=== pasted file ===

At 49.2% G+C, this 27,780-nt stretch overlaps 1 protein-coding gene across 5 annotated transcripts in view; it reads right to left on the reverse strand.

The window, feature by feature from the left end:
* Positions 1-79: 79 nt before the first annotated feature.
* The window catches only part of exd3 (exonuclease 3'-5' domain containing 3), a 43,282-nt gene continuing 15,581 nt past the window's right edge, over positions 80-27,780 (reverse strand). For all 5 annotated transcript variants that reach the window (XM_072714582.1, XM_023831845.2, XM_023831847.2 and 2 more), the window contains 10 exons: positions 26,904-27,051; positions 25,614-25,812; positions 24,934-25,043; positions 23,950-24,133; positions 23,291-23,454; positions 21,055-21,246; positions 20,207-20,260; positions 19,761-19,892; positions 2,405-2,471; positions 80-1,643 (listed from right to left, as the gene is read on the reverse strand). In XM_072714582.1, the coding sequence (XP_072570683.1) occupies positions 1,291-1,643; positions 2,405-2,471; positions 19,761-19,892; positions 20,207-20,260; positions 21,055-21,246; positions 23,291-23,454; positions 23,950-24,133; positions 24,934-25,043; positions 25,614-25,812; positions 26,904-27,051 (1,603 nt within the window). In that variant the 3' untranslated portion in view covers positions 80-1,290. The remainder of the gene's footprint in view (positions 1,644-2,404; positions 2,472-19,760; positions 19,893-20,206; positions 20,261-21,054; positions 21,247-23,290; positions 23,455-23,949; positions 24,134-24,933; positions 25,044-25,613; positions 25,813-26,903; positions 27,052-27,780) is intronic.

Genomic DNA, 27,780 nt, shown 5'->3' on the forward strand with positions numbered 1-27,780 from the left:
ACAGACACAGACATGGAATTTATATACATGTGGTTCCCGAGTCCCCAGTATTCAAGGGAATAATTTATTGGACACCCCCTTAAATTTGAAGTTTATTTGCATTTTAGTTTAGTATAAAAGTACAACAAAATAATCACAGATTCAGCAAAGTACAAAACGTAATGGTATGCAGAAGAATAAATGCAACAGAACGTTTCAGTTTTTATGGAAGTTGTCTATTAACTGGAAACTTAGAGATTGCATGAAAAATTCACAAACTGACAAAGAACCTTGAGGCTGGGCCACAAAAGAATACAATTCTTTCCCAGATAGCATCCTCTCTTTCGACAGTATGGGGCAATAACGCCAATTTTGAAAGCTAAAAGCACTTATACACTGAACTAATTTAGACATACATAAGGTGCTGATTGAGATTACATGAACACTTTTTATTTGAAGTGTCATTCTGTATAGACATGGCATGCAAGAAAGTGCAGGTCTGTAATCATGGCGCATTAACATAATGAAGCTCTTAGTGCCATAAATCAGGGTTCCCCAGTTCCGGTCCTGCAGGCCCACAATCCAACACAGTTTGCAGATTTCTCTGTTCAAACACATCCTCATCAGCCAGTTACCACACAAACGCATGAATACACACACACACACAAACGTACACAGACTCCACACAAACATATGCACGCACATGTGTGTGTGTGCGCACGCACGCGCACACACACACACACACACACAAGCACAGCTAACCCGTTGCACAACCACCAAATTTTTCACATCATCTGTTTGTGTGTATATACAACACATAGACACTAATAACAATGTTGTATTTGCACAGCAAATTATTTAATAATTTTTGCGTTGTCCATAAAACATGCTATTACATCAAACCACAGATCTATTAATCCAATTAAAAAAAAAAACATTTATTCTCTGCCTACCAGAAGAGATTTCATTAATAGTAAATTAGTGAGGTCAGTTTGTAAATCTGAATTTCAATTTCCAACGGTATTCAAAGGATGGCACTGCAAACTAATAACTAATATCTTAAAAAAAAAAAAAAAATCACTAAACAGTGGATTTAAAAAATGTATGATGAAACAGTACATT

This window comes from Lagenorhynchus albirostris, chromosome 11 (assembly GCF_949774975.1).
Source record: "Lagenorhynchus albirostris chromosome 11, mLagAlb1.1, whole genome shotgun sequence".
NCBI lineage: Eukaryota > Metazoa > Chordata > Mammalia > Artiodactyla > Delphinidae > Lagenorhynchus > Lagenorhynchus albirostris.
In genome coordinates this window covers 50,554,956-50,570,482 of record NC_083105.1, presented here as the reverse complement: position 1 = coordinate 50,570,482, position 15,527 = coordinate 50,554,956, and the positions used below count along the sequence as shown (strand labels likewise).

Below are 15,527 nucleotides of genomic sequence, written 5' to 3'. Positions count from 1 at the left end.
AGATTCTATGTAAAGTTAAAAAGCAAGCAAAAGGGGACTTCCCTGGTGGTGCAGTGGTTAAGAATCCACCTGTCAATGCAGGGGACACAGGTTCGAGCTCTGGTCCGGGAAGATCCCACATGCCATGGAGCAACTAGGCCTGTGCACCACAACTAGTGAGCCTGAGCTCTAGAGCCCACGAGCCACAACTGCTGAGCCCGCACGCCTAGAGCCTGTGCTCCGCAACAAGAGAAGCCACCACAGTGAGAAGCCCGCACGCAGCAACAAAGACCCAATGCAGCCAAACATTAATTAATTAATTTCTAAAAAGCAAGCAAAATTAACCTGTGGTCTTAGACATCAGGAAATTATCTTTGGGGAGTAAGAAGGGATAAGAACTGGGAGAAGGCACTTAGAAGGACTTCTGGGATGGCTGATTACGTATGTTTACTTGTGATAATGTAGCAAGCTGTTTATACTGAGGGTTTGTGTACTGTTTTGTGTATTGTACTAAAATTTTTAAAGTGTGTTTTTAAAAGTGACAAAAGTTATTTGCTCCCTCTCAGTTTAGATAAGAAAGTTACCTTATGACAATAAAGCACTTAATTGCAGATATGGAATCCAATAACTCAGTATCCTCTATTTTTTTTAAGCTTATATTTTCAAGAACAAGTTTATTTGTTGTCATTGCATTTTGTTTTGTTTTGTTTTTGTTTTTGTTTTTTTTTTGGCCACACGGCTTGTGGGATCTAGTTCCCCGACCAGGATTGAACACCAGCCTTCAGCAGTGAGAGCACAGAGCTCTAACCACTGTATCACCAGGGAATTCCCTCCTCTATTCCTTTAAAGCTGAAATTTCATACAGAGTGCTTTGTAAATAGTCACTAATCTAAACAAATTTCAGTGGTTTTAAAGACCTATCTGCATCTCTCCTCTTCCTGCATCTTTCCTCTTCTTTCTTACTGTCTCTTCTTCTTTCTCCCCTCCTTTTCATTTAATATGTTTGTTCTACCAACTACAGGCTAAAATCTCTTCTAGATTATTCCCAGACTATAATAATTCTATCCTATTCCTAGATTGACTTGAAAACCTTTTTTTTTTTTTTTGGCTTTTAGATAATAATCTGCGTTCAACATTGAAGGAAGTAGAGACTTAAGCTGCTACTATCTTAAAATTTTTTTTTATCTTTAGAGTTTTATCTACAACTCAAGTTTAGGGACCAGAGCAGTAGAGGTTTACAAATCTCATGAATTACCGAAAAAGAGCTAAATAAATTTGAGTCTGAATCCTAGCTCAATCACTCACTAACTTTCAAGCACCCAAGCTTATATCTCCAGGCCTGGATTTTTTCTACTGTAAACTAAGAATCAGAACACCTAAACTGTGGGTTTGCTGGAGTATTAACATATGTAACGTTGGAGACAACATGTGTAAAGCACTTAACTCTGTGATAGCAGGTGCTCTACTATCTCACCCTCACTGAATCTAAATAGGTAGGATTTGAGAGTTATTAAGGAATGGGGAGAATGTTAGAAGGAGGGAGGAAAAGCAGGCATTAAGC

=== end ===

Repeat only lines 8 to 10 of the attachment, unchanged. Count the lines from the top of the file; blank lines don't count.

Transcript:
Source record: "Lagenorhynchus albirostris chromosome 11, mLagAlb1.1, whole genome shotgun sequence".
NCBI lineage: Eukaryota > Metazoa > Chordata > Mammalia > Artiodactyla > Delphinidae > Lagenorhynchus > Lagenorhynchus albirostris.
In genome coordinates this window covers 50,554,956-50,570,482 of record NC_083105.1, presented here as the reverse complement: position 1 = coordinate 50,570,482, position 15,527 = coordinate 50,554,956, and the positions used below count along the sequence as shown (strand labels likewise).